That recollection rekindled my curiosity about Buber. I started reading Maurice Friedman’s highly-praised biography of Buber on weekend trips to see Abigail, who was still teaching in New York. Buber’s first philosophical awakening occurred during adolescence, prompted by “the fourteen-year-old’s terror before the infinity of the universe.” Buber writes, “A necessity I could not understand swept over me: I had to try again and again to imagine the edge of space, or its edgelessness, time with a beginning and an end or a time without beginning or end, and both were equally impossible, equally hopeless … Under an irresistible compulsion I reeled from one to the other, at times so closely threatened with the danger of madness that I seriously thought of avoiding it by suicide.”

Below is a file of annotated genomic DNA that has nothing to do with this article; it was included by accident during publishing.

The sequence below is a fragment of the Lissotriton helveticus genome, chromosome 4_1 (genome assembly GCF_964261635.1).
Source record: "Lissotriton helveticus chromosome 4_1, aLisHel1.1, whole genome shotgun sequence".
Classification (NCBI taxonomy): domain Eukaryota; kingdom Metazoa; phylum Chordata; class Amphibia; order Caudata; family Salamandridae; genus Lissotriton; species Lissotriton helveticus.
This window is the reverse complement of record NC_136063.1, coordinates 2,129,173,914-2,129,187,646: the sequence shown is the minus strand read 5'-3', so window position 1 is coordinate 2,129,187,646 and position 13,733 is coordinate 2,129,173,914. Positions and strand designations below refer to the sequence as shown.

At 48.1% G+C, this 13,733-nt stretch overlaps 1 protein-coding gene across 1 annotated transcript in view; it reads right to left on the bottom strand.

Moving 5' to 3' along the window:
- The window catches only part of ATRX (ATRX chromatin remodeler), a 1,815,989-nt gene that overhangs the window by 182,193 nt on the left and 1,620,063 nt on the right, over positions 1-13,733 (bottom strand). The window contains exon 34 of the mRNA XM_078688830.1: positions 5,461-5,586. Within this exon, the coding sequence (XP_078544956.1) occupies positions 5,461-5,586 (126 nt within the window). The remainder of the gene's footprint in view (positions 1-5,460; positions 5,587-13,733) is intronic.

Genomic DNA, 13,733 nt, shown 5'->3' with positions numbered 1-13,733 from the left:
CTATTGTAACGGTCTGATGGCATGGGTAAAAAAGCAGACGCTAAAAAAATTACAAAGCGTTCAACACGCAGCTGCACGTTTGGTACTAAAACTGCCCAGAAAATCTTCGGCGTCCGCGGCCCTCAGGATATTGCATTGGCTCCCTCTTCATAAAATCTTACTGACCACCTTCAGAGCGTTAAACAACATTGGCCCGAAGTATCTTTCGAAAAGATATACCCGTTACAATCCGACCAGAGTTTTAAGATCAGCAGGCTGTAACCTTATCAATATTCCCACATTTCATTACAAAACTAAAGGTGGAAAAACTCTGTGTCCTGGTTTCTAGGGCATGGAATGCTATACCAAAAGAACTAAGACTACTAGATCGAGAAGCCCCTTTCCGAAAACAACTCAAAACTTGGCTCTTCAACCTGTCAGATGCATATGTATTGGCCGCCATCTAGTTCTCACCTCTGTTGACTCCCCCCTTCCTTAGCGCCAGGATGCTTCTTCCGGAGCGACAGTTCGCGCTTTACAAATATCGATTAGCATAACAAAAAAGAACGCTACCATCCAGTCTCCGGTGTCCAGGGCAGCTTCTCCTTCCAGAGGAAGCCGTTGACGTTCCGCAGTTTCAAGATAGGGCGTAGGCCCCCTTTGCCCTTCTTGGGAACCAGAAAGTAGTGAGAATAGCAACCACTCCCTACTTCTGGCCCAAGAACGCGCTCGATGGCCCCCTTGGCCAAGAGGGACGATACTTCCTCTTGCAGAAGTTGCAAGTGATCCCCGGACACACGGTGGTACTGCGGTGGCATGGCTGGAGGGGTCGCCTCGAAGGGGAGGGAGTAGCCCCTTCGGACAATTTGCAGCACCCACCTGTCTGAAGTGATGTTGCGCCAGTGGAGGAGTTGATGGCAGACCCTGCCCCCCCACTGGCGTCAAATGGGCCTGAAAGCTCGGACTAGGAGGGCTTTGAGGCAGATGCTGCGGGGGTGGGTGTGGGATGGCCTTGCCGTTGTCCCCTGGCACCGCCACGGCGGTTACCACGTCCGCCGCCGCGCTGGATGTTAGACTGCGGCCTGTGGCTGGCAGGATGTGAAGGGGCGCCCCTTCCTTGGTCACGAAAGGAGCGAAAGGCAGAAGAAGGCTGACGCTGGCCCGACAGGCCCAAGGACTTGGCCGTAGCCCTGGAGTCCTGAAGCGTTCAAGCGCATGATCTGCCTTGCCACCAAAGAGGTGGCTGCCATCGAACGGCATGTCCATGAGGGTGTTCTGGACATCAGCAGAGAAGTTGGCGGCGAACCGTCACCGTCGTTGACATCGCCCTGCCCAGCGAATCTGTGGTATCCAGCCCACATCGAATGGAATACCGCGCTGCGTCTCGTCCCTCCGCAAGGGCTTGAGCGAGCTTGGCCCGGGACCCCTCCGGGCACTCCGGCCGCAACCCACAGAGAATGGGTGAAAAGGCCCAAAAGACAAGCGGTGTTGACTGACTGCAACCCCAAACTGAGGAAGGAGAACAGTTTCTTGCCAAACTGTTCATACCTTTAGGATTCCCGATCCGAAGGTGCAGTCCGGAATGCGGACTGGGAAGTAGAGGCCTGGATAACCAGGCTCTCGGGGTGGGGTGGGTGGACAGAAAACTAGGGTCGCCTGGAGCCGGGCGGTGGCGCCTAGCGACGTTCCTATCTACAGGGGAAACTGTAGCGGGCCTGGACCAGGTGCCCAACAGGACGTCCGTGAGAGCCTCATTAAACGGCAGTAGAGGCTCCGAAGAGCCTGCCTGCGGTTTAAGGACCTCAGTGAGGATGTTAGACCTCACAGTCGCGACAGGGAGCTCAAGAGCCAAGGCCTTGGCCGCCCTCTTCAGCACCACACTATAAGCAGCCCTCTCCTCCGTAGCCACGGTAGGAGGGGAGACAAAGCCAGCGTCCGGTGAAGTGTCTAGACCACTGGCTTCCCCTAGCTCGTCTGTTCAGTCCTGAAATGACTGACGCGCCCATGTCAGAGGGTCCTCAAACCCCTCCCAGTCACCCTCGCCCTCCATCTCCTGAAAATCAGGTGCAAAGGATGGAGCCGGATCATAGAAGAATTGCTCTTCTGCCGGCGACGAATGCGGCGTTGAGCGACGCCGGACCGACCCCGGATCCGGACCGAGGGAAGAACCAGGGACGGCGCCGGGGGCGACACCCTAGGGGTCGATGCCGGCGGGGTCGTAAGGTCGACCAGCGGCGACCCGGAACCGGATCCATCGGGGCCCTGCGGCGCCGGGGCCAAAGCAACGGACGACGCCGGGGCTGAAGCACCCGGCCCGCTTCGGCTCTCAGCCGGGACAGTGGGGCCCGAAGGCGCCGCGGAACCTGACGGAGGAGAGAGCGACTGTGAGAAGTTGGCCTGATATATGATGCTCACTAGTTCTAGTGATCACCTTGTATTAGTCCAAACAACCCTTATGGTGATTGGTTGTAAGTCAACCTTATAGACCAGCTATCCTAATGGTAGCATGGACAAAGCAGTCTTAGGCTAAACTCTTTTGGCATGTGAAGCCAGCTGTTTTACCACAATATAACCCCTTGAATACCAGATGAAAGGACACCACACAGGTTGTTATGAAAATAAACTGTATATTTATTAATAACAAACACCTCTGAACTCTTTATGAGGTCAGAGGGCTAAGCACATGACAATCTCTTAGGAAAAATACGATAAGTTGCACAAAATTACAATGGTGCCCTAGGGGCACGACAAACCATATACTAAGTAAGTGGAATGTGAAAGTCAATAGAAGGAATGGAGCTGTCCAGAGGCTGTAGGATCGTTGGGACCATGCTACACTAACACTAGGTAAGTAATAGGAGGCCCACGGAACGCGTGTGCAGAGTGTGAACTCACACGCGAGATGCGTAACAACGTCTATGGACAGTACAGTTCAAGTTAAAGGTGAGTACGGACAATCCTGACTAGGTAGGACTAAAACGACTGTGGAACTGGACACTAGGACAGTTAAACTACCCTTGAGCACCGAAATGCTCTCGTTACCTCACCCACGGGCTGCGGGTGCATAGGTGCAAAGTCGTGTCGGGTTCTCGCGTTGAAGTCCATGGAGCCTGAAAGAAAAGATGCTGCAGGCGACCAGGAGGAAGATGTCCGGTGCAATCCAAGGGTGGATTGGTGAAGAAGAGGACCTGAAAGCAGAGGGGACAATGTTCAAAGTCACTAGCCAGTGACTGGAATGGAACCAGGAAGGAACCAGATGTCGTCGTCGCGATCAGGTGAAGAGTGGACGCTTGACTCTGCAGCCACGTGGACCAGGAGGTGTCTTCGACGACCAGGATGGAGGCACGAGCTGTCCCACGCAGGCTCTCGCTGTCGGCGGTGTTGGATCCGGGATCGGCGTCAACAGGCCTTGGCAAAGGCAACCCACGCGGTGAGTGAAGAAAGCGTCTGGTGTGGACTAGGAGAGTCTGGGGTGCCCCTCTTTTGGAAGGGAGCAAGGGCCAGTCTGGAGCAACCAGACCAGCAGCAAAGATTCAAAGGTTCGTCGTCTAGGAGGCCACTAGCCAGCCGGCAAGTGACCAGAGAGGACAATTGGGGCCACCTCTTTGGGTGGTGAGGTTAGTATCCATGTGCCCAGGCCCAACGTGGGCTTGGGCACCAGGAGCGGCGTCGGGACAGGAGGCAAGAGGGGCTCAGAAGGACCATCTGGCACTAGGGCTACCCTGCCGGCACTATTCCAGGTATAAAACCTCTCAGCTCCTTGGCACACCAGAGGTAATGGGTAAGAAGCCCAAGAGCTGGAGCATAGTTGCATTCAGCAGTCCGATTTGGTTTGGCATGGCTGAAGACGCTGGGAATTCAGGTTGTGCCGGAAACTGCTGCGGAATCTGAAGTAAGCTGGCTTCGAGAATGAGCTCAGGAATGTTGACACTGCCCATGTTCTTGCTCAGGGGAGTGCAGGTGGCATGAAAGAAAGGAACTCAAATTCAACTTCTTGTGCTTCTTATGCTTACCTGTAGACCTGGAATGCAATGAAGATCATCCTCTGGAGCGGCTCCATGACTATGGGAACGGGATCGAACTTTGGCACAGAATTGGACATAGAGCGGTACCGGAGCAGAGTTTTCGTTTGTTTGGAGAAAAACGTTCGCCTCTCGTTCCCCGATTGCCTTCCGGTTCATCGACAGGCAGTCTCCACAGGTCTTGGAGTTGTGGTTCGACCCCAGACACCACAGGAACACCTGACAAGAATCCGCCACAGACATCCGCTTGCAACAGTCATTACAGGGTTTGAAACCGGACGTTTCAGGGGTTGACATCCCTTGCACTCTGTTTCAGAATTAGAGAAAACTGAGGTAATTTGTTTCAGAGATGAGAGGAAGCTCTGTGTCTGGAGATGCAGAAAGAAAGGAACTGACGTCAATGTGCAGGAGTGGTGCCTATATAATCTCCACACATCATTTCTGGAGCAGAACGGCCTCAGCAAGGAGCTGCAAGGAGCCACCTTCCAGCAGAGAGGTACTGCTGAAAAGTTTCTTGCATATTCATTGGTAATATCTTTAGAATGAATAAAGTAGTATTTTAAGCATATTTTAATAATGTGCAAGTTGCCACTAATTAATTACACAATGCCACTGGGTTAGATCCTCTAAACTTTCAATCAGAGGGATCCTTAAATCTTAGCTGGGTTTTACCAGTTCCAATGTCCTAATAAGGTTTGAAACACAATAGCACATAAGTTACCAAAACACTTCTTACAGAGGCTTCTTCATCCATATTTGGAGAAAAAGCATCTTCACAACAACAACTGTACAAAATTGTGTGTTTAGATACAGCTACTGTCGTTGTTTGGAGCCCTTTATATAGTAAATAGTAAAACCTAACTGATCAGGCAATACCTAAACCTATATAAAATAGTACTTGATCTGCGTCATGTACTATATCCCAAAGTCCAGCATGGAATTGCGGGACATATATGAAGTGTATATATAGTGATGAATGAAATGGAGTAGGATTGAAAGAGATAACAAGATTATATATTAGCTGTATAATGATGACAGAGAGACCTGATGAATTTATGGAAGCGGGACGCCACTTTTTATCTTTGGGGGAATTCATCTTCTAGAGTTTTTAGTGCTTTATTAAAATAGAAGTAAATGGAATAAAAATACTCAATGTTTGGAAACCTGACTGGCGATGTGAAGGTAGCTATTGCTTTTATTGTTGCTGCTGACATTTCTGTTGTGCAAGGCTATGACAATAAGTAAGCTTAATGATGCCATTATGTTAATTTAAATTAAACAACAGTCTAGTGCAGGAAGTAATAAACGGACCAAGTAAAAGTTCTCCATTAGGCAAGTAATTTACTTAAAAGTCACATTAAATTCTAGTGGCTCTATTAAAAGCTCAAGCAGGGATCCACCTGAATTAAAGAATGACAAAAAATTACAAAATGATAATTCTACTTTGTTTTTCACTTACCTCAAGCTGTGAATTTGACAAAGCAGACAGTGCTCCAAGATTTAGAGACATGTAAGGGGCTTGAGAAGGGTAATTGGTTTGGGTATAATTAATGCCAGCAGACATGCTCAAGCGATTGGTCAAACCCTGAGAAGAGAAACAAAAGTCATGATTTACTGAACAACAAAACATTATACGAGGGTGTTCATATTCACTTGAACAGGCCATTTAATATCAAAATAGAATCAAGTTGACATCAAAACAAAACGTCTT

I stopped reading for a moment and, as the train rumbled on, I pondered the “edge of infinity.” I was taken over by a powerful image that was both visual and visceral. I felt and saw space at its outer edges, rushing, expanding outward, unfurling itself with vast force and at almost instantaneous speed, without stop, neither a completed infinity nor merely finite. The vision had a tremendous feeling of life-force, of Being unfurled, bursting forth at a reckless speed.